Moreover, due to the reduction of accidents, revenues to the insurance businesses will drop significantly. According to Autonomous Research, 42% of revenue from global insurance premiums come from car insurance. This disruptive technology is likely to bring an enormous economic shock.
There will be a lot more obstacles than previously expected.
However difficult it may seem, autonomous driving in some form is the inevitable future, as the auto industry is getting increasingly intelligent. Currently, there are several standards for the level of vehicle automation. According to SAE, there are six levels from Level 0, no automation, to Level 5, full automation, based on execution of steering and acceleration/deceleration, monitoring of the driving environment, the fallback performance of dynamic driving tasks and system capability.
Several social and economic benefits are empowered by autonomous driving.
1) AV reduces traffic accidents and the resulting casualties and/or costs due to errors caused by human operation. According to the World Health Organization, 1.35 million people were killed on roads in 2016, and a 2013 study demonstrated that human error is the biggest cause of accidents. Reducing or removing human error from driving seems to be the best way to reduce road accidents.
2) AV provides a convenient way for vulnerable groups (elderly, disabled) to travel. The adoption of autonomous cars will change public transit. Currently fixed-route, fixed-schedule public transportation can be upgraded to point-to-point, on-demand services that will largely improve the convenience for the elderly, vulnerable and disabled individuals who need assistance in moving.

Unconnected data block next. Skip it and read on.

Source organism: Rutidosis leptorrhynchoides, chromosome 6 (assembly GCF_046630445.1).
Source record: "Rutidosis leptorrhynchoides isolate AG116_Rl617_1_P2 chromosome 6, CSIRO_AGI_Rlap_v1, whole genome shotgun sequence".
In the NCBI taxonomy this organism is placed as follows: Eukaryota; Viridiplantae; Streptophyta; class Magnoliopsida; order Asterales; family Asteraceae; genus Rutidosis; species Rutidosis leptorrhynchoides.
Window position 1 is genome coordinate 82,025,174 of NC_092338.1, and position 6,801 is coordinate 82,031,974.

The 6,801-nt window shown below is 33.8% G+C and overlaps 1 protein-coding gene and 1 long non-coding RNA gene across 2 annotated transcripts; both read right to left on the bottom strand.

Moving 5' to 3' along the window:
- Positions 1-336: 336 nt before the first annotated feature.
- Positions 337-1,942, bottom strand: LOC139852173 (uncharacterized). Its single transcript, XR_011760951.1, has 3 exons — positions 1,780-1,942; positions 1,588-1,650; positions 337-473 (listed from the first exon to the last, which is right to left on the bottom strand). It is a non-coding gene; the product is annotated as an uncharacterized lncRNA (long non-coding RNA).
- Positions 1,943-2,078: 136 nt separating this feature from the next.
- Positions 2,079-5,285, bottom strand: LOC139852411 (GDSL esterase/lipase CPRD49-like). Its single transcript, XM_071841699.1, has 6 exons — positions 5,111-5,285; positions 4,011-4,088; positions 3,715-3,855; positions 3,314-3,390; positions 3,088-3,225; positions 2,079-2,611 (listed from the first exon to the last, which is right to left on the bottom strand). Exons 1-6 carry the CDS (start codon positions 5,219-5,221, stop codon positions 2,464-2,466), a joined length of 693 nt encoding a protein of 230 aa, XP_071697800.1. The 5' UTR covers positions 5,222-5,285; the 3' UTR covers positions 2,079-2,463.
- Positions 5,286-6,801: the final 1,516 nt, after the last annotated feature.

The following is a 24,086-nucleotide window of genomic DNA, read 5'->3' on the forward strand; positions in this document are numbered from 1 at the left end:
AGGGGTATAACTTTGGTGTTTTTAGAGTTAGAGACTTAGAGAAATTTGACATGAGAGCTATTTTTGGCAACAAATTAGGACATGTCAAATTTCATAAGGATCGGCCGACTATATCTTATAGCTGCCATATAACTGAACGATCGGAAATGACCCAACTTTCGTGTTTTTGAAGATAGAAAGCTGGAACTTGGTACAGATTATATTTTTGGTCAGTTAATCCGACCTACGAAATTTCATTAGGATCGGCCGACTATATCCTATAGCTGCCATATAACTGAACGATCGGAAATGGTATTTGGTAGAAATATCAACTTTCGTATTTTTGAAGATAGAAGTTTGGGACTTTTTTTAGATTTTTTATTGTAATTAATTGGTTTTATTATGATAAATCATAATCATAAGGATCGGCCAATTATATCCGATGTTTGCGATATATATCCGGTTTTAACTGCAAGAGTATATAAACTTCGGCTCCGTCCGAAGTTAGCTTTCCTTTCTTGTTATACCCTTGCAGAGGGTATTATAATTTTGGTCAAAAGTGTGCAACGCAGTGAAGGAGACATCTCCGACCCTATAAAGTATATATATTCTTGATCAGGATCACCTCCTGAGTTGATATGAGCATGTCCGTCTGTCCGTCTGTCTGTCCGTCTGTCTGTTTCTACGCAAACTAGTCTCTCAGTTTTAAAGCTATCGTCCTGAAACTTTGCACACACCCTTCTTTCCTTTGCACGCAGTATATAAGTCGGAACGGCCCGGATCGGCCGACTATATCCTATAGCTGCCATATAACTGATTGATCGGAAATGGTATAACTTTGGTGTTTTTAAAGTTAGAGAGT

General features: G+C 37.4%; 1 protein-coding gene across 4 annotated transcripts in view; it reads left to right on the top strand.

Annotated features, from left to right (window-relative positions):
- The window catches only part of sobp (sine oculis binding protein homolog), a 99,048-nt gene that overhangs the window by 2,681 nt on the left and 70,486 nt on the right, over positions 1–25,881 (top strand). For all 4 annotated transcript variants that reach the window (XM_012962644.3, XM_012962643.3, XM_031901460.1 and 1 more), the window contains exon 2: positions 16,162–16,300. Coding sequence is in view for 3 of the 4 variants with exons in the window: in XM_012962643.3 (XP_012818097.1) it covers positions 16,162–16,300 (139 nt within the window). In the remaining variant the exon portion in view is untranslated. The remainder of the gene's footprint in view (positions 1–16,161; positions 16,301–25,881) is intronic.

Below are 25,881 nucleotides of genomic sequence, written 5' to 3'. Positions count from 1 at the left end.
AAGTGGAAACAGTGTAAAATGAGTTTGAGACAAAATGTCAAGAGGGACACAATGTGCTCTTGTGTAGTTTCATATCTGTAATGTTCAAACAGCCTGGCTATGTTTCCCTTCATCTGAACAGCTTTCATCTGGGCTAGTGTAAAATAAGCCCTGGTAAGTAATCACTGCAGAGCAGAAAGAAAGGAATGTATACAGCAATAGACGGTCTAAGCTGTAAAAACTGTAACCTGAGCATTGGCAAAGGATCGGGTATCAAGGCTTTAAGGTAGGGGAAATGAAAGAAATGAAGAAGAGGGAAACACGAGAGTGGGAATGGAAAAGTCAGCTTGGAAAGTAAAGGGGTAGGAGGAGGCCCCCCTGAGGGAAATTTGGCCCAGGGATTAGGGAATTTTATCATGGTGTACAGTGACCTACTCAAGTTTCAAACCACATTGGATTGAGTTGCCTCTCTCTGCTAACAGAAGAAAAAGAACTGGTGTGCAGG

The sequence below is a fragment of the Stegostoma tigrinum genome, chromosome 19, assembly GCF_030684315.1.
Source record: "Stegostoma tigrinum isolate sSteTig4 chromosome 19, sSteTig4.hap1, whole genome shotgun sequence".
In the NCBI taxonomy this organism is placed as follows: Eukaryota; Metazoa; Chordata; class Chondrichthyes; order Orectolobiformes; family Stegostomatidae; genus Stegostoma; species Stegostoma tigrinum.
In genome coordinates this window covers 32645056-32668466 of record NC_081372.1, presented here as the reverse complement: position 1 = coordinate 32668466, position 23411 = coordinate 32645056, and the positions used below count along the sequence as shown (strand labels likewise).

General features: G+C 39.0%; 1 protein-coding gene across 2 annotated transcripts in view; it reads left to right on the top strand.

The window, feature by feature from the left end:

3)AV saves labor and time costs, reducing traffic congestion, improving travel efficiency, and saving parking spaces in the urban area. The average commute time in 2018 reached a record high, according to data from US Census Bureau, with 4.3 million workers with commutes of 90 minutes or more in the US. The metropolitan areas are facing severe inefficiency caused by congestion and insufficient parking space. Relieving people from driving, autonomous cars provide extra time and space for people to engage in production and thereby contribute to economic gains. Besides, instead of parking cars near apartments and offices, autonomous vehicles are able to send themselves to low-density areas.